Napa Valley Museum Opens Three Fall Exhibitions
Napa Valley Museum launches its fall season of exhibitions on September 2, 2017, with a prestigious touring history exhibit about the Braceros contract worker program from the Smithsonian Institution, an inspiring companion exhibit telling the Napa Valley's own Bracero story through rare historical and original material developed by Napa Valley College and curator Oscar Aguilar, and a thrilling West Coast premiere of towering paintings by Colorado artist Don Coen celebrating today's migrant farm workers.
"The Napa Valley Museum's presentation of these three exhibitions is happening in exactly the right place at precisely the right time," notes Museum Executive Director Laura Rafaty. "We are so proud to be presenting the West Coast premiere of Don Coen's grand paintings, which shine a spotlight on today's migrant farm workers against the backdrop of modern immigration policies. There could be no better place to host the final stop of the Smithsonian's touring Braceros exhibit than here in the Napa Valley, where so much of the Braceros story was written, where the lessons of past contract worker programs are so relevant, and where the Braceros legacy is so positive, enduring and profound."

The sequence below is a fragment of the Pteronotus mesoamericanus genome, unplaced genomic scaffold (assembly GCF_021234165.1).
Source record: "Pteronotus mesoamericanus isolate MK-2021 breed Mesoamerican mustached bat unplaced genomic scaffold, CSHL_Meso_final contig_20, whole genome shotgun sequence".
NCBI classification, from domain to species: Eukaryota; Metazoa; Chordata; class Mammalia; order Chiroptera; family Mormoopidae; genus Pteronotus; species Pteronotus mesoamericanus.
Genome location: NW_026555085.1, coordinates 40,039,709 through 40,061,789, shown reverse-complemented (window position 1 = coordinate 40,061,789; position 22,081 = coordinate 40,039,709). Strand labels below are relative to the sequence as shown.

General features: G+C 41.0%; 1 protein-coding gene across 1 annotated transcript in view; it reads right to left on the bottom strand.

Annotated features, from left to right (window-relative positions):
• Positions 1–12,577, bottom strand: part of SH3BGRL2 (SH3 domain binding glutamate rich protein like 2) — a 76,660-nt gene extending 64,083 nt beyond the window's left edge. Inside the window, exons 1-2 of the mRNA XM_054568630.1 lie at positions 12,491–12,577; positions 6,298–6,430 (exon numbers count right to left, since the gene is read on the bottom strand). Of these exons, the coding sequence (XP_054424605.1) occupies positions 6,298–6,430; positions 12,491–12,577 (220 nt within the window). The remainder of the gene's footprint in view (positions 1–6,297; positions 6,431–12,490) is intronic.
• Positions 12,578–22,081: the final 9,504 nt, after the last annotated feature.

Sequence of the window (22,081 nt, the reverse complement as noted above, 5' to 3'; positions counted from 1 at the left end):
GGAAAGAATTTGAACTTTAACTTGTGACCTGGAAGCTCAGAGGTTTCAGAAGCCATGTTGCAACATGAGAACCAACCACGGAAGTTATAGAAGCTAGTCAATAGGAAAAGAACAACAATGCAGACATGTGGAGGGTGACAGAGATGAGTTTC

"And there could be no more insightful storytellers than the scholars at the Napa Valley College, who helped develop much of the material on which the Smithsonian touring exhibit was based, and who are creating an unforgettable companion exhibit including personal mementos, rare photographs, and recorded oral histories recounting the Braceros' extraordinary Napa Valley's history," says Rafaty. "So many of our visitors seek out the Museum to learn more about the history of the Napa Valley, and these three exhibits will provide an intimate and thoughtful view - from the 1940's to today - of the workers who have been, and still are, are essential to our Napa Valley economy, society and culture."